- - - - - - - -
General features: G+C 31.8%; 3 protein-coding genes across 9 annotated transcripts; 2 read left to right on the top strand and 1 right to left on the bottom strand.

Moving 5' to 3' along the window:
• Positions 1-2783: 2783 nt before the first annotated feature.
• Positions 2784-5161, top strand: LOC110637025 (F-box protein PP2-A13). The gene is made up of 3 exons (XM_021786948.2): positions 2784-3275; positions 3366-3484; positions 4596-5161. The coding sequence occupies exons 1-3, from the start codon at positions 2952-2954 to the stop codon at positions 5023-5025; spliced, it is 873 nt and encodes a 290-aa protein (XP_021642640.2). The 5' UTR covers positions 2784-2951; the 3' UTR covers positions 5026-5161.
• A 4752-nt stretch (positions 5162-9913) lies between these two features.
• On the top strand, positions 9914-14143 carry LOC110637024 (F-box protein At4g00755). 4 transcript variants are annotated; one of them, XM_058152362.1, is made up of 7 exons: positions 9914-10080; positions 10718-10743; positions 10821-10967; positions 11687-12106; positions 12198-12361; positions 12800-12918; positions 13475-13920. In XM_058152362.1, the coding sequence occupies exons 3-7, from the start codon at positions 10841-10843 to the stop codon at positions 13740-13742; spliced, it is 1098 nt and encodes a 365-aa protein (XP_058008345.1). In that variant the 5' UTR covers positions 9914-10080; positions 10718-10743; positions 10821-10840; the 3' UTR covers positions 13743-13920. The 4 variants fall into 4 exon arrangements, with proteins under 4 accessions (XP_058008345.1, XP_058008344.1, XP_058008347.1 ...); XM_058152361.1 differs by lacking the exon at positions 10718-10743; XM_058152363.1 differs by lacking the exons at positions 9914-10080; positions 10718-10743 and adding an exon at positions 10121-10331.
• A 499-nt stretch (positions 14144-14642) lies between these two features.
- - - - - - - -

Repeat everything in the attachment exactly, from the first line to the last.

General features: G+C 31.8%; 3 protein-coding genes across 9 annotated transcripts; 2 read left to right on the top strand and 1 right to left on the bottom strand.

Moving 5' to 3' along the window:
• Positions 1-2783: 2783 nt before the first annotated feature.
• Positions 2784-5161, top strand: LOC110637025 (F-box protein PP2-A13). The gene is made up of 3 exons (XM_021786948.2): positions 2784-3275; positions 3366-3484; positions 4596-5161. The coding sequence occupies exons 1-3, from the start codon at positions 2952-2954 to the stop codon at positions 5023-5025; spliced, it is 873 nt and encodes a 290-aa protein (XP_021642640.2). The 5' UTR covers positions 2784-2951; the 3' UTR covers positions 5026-5161.
• A 4752-nt stretch (positions 5162-9913) lies between these two features.
• On the top strand, positions 9914-14143 carry LOC110637024 (F-box protein At4g00755). 4 transcript variants are annotated; one of them, XM_058152362.1, is made up of 7 exons: positions 9914-10080; positions 10718-10743; positions 10821-10967; positions 11687-12106; positions 12198-12361; positions 12800-12918; positions 13475-13920. In XM_058152362.1, the coding sequence occupies exons 3-7, from the start codon at positions 10841-10843 to the stop codon at positions 13740-13742; spliced, it is 1098 nt and encodes a 365-aa protein (XP_058008345.1). In that variant the 5' UTR covers positions 9914-10080; positions 10718-10743; positions 10821-10840; the 3' UTR covers positions 13743-13920. The 4 variants fall into 4 exon arrangements, with proteins under 4 accessions (XP_058008345.1, XP_058008344.1, XP_058008347.1 ...); XM_058152361.1 differs by lacking the exon at positions 10718-10743; XM_058152363.1 differs by lacking the exons at positions 9914-10080; positions 10718-10743 and adding an exon at positions 10121-10331.
• A 499-nt stretch (positions 14144-14642) lies between these two features.